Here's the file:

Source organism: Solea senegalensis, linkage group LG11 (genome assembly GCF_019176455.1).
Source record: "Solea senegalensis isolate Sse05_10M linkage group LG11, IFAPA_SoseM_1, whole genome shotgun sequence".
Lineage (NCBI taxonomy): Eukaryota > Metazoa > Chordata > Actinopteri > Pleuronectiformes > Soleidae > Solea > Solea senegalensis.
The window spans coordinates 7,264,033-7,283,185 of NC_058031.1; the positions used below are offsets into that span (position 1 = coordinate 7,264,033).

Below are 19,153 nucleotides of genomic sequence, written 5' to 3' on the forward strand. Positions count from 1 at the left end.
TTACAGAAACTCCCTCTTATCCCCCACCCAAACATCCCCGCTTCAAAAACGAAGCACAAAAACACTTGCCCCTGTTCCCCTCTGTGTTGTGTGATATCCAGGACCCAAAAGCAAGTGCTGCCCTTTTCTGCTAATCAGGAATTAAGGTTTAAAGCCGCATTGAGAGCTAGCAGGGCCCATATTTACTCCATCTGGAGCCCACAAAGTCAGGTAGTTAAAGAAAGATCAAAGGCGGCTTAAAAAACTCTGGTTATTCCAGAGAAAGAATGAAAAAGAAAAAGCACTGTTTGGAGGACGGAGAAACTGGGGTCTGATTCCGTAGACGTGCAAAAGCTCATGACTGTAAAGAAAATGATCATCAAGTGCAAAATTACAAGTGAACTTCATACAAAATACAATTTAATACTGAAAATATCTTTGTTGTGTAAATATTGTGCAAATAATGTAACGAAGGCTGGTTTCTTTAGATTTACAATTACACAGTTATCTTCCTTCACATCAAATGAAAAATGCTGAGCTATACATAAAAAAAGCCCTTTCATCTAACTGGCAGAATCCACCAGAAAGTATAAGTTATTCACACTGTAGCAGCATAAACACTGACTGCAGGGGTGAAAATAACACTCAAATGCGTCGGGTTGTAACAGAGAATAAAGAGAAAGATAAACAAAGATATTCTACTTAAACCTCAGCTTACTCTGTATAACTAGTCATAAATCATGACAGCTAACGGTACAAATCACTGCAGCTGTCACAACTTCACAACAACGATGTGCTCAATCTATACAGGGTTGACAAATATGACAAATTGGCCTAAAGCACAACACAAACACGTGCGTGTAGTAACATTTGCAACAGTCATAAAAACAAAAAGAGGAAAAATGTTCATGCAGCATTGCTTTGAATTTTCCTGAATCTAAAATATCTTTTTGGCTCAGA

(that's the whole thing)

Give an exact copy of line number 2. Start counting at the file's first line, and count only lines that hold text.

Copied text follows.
Source record: "Solea senegalensis isolate Sse05_10M linkage group LG11, IFAPA_SoseM_1, whole genome shotgun sequence".